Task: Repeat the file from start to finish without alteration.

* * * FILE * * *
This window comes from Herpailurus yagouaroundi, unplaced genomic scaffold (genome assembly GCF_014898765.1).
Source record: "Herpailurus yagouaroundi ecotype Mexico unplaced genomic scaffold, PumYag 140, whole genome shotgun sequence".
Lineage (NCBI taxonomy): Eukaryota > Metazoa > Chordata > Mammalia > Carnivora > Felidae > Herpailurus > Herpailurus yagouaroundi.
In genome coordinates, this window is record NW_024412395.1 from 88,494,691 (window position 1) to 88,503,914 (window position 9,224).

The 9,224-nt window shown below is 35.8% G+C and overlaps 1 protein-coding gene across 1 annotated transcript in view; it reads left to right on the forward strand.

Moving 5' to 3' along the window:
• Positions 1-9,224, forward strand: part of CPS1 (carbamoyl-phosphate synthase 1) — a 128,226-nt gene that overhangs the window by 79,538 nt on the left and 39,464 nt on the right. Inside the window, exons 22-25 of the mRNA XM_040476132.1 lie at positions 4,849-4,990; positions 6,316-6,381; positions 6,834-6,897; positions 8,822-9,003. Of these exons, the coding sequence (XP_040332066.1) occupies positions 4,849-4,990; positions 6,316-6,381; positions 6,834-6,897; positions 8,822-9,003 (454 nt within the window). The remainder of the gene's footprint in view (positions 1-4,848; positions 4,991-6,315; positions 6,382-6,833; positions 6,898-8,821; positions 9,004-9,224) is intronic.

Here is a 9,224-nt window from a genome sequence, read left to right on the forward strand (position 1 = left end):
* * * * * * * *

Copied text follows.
This window comes from Herpailurus yagouaroundi, unplaced genomic scaffold (genome assembly GCF_014898765.1).
Source record: "Herpailurus yagouaroundi ecotype Mexico unplaced genomic scaffold, PumYag 140, whole genome shotgun sequence".
Lineage (NCBI taxonomy): Eukaryota > Metazoa > Chordata > Mammalia > Carnivora > Felidae > Herpailurus > Herpailurus yagouaroundi.
In genome coordinates, this window is record NW_024412395.1 from 88,494,691 (window position 1) to 88,503,914 (window position 9,224).

The 9,224-nt window shown below is 35.8% G+C and overlaps 1 protein-coding gene across 1 annotated transcript in view; it reads left to right on the forward strand.

Moving 5' to 3' along the window:
• Positions 1-9,224, forward strand: part of CPS1 (carbamoyl-phosphate synthase 1) — a 128,226-nt gene that overhangs the window by 79,538 nt on the left and 39,464 nt on the right. Inside the window, exons 22-25 of the mRNA XM_040476132.1 lie at positions 4,849-4,990; positions 6,316-6,381; positions 6,834-6,897; positions 8,822-9,003. Of these exons, the coding sequence (XP_040332066.1) occupies positions 4,849-4,990; positions 6,316-6,381; positions 6,834-6,897; positions 8,822-9,003 (454 nt within the window). The remainder of the gene's footprint in view (positions 1-4,848; positions 4,991-6,315; positions 6,382-6,833; positions 6,898-8,821; positions 9,004-9,224) is intronic.

Here is a 9,224-nt window from a genome sequence, read left to right on the forward strand (position 1 = left end):